Longhorn rebadged and ready for action
It's official. Microsoft's Longhorn server operating system has a new name Microsoft Windows Server 2008. Apart from the catchy name, it has a few interesting features inside, too...
It’s official. Microsoft’s Longhorn server operating system has a new name … Microsoft Windows Server 2008.
While it lacks a catchy title, the new OS represents a critical release for the software giant as it strives to maintain its share of the massive corporate server market.
Slated to ship by the end of the year, the OS contains a number of new security and management technologies and features that Microsoft hopes will keep customers happy and drive rapid adoption of the platform.
The company has taken a locked-down approach to the design of Windows Server 2008 with all user and application access closed by default.
“You don’t lock a server down any more, you actually unlock them,” says Windows Server senior product manager Ward Ralston. “We call it a ‘shields up’ approach.”
Administrators can dictate not only which applications can use which ports but also which users and which computers. Such access can be mandated through group policy.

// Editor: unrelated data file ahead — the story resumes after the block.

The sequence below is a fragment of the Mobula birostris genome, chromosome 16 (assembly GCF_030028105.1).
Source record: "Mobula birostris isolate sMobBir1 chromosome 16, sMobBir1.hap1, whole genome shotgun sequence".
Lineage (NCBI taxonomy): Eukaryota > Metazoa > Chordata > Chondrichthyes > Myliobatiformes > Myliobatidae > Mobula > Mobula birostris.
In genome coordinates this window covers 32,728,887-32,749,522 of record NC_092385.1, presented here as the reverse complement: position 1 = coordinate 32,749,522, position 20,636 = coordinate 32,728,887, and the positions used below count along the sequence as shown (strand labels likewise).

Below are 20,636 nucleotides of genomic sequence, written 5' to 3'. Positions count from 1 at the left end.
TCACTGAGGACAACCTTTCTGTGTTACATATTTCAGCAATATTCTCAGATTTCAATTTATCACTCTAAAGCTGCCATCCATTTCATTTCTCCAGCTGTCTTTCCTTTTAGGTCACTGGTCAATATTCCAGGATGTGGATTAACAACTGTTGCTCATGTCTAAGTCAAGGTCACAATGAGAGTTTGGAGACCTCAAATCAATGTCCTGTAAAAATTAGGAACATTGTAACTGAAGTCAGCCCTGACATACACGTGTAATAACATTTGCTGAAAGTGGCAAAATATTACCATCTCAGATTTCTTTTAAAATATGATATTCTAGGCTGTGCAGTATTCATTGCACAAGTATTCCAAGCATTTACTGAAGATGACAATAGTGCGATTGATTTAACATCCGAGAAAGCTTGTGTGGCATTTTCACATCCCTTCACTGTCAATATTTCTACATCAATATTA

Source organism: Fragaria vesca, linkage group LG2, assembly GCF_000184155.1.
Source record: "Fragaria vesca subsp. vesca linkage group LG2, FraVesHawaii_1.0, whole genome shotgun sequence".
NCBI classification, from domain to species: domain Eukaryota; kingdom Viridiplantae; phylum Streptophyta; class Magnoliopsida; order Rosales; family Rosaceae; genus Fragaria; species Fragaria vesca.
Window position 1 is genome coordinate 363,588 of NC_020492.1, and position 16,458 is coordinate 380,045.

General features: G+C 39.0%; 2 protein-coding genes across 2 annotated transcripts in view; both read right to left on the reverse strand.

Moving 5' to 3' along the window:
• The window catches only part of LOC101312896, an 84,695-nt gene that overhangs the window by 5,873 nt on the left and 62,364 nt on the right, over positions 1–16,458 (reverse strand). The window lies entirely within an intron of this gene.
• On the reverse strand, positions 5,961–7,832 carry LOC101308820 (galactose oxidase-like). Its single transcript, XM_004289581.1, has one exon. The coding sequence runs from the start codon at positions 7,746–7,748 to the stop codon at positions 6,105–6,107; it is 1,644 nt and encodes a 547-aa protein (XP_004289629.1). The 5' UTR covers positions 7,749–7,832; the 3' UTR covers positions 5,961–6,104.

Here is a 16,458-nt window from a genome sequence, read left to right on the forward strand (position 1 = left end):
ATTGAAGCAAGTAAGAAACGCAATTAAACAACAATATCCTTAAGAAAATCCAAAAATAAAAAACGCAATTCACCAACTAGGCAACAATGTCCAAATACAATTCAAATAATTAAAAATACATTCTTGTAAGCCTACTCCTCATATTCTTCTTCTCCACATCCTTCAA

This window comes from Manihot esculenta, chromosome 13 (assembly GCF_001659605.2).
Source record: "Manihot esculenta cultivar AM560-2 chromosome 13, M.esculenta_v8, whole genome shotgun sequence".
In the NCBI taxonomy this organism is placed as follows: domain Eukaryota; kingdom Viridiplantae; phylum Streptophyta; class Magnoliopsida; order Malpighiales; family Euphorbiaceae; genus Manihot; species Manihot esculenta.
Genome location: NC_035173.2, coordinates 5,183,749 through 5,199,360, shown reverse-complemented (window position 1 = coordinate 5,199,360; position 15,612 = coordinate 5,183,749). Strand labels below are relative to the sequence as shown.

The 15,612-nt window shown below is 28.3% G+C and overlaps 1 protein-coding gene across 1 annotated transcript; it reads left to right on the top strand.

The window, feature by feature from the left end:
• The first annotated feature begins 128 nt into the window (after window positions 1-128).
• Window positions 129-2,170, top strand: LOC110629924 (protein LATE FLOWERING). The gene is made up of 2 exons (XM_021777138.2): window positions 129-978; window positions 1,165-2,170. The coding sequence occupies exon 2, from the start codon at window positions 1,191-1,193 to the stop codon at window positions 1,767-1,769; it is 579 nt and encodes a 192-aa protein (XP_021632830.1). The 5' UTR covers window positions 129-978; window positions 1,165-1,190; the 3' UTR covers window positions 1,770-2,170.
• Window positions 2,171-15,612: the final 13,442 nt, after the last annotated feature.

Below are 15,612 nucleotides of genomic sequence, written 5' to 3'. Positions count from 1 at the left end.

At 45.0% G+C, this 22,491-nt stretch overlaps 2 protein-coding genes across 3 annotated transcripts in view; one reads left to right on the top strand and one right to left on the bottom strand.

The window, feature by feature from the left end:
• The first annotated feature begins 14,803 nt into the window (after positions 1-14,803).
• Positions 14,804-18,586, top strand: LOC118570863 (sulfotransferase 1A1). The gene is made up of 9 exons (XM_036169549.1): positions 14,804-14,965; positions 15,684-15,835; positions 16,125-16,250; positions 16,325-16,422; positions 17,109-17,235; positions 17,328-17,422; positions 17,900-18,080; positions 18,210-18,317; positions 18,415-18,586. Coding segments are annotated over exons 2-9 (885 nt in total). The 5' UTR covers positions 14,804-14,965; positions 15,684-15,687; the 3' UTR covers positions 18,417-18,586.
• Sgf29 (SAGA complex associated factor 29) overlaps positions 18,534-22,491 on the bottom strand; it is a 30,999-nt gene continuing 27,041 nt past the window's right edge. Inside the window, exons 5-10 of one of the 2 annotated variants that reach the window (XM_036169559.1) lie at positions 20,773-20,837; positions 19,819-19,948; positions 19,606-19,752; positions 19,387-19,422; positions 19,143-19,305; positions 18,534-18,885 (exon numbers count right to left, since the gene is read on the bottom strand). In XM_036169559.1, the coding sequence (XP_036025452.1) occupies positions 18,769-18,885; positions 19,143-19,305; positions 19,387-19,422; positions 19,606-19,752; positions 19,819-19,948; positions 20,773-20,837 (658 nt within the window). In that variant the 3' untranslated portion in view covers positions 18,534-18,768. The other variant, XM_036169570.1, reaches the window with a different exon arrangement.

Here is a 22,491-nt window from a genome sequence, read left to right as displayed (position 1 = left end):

According to Ralston, Windows Server 2008 has a range of security features that will make it attractive to any organisations looking to upgrade their infrastructure.
One of the most notable is a new security framework called Network Access Protection (NAP). Built on a range of industry standards such as IPsec, NAP allows an administrator to restrict the network access rights of PCs deemed by the OS to be “unhealthy”.
If, for example, a mobile user disables their firewall or doesn’t update their antivirus protection, NAP will restrict access until remediation steps are taken.
Windows Server 2008 also incorporates Internet Information Services (IIS) version 7.0. Acknowledging past versions left a lot to be desired, Ralston says this version has been designed to be modular. This approach means administrators can install and enable only the components they need for their particular hosting requirements, thereby reducing the chance of external attacks.
“Security is really at the core of this release,” he says. “We have taken on board a lot of feedback from our customers.”
Beta 3 of Windows Server 2008 is now available and Microsoft plans to release the OS to manufacture by the end of the year.